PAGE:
Well I have got on track with 2o Books of Summer again but appear to be reading or reviewing three books for it at the same time – this one won, and I’m also reading “When God Spoke English”, which is quite involved but very good, and “Mrs Ali’s Road to Happiness” which goes deeper than you might expect and is unputdownable, so will probably beat the Adam Nicolson book to completion, too. I am enjoying the breadth of books I’m reading for the challenge and hope to complete all the non-Virago and Persephone ones this month so I can concentrate on those next – they are quite varied so I won’t get bored reading from the same publisher. See my 20 Books of Summer list here.

Miriam Toews – “A Boy of Good Breeding”

(05 December 2016 – from Sian for my BookCrossing Birmingham Not So Secret Santa)

Yay – I’m on to books from December so only 8 months behind … but December and January always take up a disproportionate amount of my TBR, what with Christmas, birthday and the odd book-buying expedition.

In this engaging novel, Hosea Funk is the mayor of Algren, a town with around 1,500 inhabitants. This number is important, because it makes it a candidate for being the smallest town in Canada, and thus attracting a visit from the Prime Minster. Not only that, but Hosea, a man with a mysterious background, believes he has a link to the PM and daydreams about him appearing in the town. So Hosea won’t let his girlfriend move in, hovers around the hospital, annoying the only doctor and panicking about triplets, not actively wanting people to die but … And he gets stressed when his old friend Tom’s daughter Knute moves back to town with her daughter, Summer Feelin’.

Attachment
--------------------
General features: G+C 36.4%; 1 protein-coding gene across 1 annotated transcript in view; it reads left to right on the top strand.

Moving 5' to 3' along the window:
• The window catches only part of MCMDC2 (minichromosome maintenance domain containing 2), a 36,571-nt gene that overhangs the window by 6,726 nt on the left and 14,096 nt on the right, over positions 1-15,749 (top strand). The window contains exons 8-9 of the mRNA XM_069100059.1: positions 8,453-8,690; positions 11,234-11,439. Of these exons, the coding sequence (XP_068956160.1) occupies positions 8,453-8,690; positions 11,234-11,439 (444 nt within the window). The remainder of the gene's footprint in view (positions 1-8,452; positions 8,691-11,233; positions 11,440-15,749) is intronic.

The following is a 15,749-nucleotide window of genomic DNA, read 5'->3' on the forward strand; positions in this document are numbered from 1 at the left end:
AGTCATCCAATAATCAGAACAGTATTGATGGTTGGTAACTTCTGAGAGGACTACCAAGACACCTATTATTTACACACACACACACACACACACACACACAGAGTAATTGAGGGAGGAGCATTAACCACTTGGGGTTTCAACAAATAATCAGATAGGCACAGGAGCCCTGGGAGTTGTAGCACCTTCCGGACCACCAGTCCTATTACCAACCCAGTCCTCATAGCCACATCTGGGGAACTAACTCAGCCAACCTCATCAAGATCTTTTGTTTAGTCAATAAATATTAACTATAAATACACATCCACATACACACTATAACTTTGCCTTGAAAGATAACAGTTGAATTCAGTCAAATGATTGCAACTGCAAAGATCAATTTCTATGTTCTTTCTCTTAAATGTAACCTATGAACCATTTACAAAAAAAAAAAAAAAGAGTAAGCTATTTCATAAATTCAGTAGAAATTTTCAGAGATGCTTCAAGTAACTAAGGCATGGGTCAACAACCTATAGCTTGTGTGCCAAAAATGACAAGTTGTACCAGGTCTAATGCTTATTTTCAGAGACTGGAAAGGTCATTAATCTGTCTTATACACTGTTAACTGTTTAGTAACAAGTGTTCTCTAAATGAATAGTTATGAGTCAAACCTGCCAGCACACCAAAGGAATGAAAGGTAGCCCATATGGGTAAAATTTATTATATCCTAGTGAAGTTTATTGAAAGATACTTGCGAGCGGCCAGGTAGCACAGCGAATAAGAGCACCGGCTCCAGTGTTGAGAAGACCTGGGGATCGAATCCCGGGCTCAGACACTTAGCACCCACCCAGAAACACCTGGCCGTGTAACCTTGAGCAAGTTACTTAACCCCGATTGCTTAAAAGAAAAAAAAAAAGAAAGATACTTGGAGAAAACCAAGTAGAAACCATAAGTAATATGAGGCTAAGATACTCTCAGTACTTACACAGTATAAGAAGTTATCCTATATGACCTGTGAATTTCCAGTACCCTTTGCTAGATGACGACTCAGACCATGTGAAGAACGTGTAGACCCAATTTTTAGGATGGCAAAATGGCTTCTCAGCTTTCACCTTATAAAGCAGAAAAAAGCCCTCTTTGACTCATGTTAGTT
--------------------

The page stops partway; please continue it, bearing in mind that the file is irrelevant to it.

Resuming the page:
Knute’s trying to deal with her anxious mother, poorly father and oddly behaving daughter (she flaps and tics; she’s quite plainly on the autistic spectrum but is accepted and encouraged to accept herself for who she is, which is a nice touch) and the reappearance of Summer Feelin’s dad [there should be two apostrophes there but I can’t do it!], maybe a deadbeat, maybe not.

I loved the portrait of small-town life, where everyone knows everyone else, of peripheral characters like the man who wants to be fire chief but is always having his farm moved out of the town’s borders (but is very much not a comic character, with his own dark back-story) and Tom and Hosea’s long and taken-for-granted friendship. Although there are some slightly icky sections which I had to skim, this is a warm-hearted and endearing read.

This was Book 11 in my #20BooksOfSummer project


What are you reading? What’s the best book you’ve read this summer so far?